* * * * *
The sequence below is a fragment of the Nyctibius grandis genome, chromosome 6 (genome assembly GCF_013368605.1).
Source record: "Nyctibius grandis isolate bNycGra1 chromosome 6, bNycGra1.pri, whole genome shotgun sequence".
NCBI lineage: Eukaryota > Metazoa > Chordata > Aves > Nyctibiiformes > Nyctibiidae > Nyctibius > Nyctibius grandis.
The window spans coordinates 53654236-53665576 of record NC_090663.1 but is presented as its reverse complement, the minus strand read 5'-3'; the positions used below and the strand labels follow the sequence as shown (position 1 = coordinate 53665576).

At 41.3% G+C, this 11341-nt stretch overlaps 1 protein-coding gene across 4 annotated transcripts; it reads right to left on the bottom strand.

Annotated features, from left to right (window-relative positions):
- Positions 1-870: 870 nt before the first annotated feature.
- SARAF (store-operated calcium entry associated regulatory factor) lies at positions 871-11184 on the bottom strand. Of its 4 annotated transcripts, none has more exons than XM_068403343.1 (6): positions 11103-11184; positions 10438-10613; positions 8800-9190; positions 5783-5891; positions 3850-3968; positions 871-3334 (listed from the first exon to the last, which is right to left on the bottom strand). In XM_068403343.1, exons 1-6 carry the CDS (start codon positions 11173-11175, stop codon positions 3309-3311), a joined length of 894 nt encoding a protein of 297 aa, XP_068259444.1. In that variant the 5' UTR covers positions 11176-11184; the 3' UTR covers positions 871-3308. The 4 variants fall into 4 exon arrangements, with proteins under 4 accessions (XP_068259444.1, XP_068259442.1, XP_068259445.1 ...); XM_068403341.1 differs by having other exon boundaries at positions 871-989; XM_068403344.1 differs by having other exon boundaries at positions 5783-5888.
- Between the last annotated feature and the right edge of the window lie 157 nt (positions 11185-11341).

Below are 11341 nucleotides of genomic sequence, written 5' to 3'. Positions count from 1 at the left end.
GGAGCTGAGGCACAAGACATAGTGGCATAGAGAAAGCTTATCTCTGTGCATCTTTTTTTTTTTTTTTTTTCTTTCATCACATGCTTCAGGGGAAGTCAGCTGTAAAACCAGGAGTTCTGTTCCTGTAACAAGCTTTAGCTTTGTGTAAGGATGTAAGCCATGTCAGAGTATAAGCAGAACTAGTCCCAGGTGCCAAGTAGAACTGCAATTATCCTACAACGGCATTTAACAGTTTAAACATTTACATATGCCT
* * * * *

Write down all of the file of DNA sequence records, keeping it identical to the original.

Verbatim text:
The sequence below is a fragment of the Nyctibius grandis genome, chromosome 6 (genome assembly GCF_013368605.1).
Source record: "Nyctibius grandis isolate bNycGra1 chromosome 6, bNycGra1.pri, whole genome shotgun sequence".
NCBI lineage: Eukaryota > Metazoa > Chordata > Aves > Nyctibiiformes > Nyctibiidae > Nyctibius > Nyctibius grandis.
The window spans coordinates 53654236-53665576 of record NC_090663.1 but is presented as its reverse complement, the minus strand read 5'-3'; the positions used below and the strand labels follow the sequence as shown (position 1 = coordinate 53665576).

At 41.3% G+C, this 11341-nt stretch overlaps 1 protein-coding gene across 4 annotated transcripts; it reads right to left on the bottom strand.

Annotated features, from left to right (window-relative positions):
- Positions 1-870: 870 nt before the first annotated feature.
- SARAF (store-operated calcium entry associated regulatory factor) lies at positions 871-11184 on the bottom strand. Of its 4 annotated transcripts, none has more exons than XM_068403343.1 (6): positions 11103-11184; positions 10438-10613; positions 8800-9190; positions 5783-5891; positions 3850-3968; positions 871-3334 (listed from the first exon to the last, which is right to left on the bottom strand). In XM_068403343.1, exons 1-6 carry the CDS (start codon positions 11173-11175, stop codon positions 3309-3311), a joined length of 894 nt encoding a protein of 297 aa, XP_068259444.1. In that variant the 5' UTR covers positions 11176-11184; the 3' UTR covers positions 871-3308. The 4 variants fall into 4 exon arrangements, with proteins under 4 accessions (XP_068259444.1, XP_068259442.1, XP_068259445.1 ...); XM_068403341.1 differs by having other exon boundaries at positions 871-989; XM_068403344.1 differs by having other exon boundaries at positions 5783-5888.
- Between the last annotated feature and the right edge of the window lie 157 nt (positions 11185-11341).

Below are 11341 nucleotides of genomic sequence, written 5' to 3'. Positions count from 1 at the left end.
GGAGCTGAGGCACAAGACATAGTGGCATAGAGAAAGCTTATCTCTGTGCATCTTTTTTTTTTTTTTTTTTCTTTCATCACATGCTTCAGGGGAAGTCAGCTGTAAAACCAGGAGTTCTGTTCCTGTAACAAGCTTTAGCTTTGTGTAAGGATGTAAGCCATGTCAGAGTATAAGCAGAACTAGTCCCAGGTGCCAAGTAGAACTGCAATTATCCTACAACGGCATTTAACAGTTTAAACATTTACATATGCCT